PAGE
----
A Sweet Deal on the PFTS

| Business Ukraine
In an IPO that placed 20% of its shares on the PFTS last week, major Ukrainian sugar manufacturer UkrRos raised USD 42 million which it plans to invest in an ambitious expansion programme

In an IPO that placed 20% of its shares on the PFTS last week, major Ukrainian sugar manufacturer UkrRos raised USD 42 million which it plans to invest in an ambitious expansion programme

On July 23, Ukraine’s second largest sugar producer Sugar Union UkrRos became available for trading in the PFTS. This new listing comes amidst a booming PFTS which has seen over 100% index-growth in the first six months of 2007, making it one of the best performing stock markets in the world.

The deal put 20% of the company’s shares in the IPO, which raised USD 42 million, giving UkrRos market capitalisation of USD 210.3 million.

In 2006, UkrRos represented 10% of total domestic sugar production. The company produced 250,000 tonnes of sugar last year on a total of 40,000 hectares of land and had net sales of USD 155 million and net profits of USD 37 million.

UkrRos aims to double market share

According to a press release covering the launch, the company’s development strategy for the 2010/11 season estimates an increase in land under tillage to 140,000 hectares, a doubling of the companies share in Ukraine’s total sugar production to 20%, and a boost in net sales to USD 265 million.

Brian Best, Director of Investment Banking at Dragon Capital, the lead manager and sole book runner for the placement, said in a release: “The high demand for shares in the company was stimulated by factors such as the forthcoming consolidation in the sugar industry in Ukraine, which should attract large multinational players to the market, as well as the expected privatisation of land currently used in agriculture. And naturally investors have taken into account the strong position of UkrRos in Ukraine’s sugar industry, having more than 10 years of experience working in the market.”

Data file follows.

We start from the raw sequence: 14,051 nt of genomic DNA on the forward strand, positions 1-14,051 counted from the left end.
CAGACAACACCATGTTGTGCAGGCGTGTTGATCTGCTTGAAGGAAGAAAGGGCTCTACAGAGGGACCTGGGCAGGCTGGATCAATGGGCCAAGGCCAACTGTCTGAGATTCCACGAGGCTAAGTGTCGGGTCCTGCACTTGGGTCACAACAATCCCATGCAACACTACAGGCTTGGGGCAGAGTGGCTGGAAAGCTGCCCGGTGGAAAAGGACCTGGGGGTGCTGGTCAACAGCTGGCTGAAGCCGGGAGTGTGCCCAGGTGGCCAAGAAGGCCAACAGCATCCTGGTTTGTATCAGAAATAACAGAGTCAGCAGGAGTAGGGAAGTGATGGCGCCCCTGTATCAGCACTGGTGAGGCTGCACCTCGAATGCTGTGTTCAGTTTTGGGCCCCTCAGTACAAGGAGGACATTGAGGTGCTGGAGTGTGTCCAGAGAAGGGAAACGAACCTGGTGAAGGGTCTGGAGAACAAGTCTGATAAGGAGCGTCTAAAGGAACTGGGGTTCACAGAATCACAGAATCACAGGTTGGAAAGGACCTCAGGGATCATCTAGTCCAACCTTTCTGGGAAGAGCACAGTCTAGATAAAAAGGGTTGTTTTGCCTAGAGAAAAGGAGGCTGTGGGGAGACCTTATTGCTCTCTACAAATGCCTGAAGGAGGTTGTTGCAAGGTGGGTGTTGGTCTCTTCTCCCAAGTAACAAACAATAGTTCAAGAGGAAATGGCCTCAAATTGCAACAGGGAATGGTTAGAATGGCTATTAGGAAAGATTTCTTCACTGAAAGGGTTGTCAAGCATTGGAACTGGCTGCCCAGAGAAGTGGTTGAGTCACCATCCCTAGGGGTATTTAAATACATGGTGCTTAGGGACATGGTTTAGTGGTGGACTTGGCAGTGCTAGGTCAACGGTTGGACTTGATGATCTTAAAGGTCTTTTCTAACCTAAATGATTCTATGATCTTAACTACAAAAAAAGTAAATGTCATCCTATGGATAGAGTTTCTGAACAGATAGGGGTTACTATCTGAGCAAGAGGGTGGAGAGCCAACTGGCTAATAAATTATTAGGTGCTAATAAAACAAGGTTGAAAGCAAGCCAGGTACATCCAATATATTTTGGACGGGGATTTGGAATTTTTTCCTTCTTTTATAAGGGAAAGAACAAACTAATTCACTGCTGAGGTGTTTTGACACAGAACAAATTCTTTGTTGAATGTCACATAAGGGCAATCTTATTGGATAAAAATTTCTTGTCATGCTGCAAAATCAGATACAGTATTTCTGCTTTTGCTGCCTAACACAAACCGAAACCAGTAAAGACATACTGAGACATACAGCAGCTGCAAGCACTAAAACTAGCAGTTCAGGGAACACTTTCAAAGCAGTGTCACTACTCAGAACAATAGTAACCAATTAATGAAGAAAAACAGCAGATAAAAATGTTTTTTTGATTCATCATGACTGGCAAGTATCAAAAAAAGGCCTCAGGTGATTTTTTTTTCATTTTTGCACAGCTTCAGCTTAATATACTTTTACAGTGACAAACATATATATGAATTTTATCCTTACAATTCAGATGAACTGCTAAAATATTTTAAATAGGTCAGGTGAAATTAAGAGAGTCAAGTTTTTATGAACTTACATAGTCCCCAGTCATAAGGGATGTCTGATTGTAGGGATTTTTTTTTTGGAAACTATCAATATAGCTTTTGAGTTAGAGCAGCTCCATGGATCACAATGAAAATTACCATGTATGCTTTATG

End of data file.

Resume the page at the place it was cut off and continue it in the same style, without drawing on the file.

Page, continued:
UkrRos Supervisory Board Chairperson Serhiy Fedorenko said in a separate press release that the company plans to invest the proceeds from the share placement to shortly expand its land under lease from 40,000 hectares to 70,000 hectares, modernise its sugar refineries to make them more energy efficient, and bring the quality of its products up to European standards.

New listing good for PFTS

According to Oxana Kozachok, Analyst at Dragon Capital, the listing will also benefit the PFTS. “Looking at statistics for Monday, the turnover size of this deal was 88% of the total turnover for that day. This is very good news as it brings new companies to the market which will increase volumes on the PFTS,” she said.

New listing on the PFTS have been seriously limited this year as many Ukrainian companies have shown a preference for floating abroad either in London, Frankfurt and now Warsaw, such as Dragon Capital’s Real Estate Fund on the LSE’s AIM, and Ferrexpo listing on the LSE main market. The main reason for Ukrainian companies preferring to launch an IPO abroad is the limited liquidity of the PFTS.

A very significant factor in the UkrRos IPO was that all the investors were foreign. According to the Dragon Capital press release, the placement attracted over 20 investment funds and private investors from across Europe and the United States. This reflects the immaturity of the local market, and shows that retail investors are still very limited in Ukraine. However, the development of asset management business this year is a very positive sign that things are improving.

Kozachok said: “Each year there will be a big step forward in asset management funds operating in Ukraine, and we expect to see many more products come onto the market as the PFTS becomes more liquid. We also expect that as more companies enter the PFTS and more information is released, investors will look to the financial market rather than real estate because currently the yield in financial markets is very strong while real estate is slowing down.”

More placements and IPOs are expected to come to Ukraine by the end of the year, but fulfilling the requirements means serious restructuring for many Ukrainian companies which can take months or even years. “In order to make a company public, a lot of time is required to make legal restructuring, financial plans, strategy, audit and improve corporate governance. A lot of deals are in the pipeline and some will be coming shortly,” said Kozachok.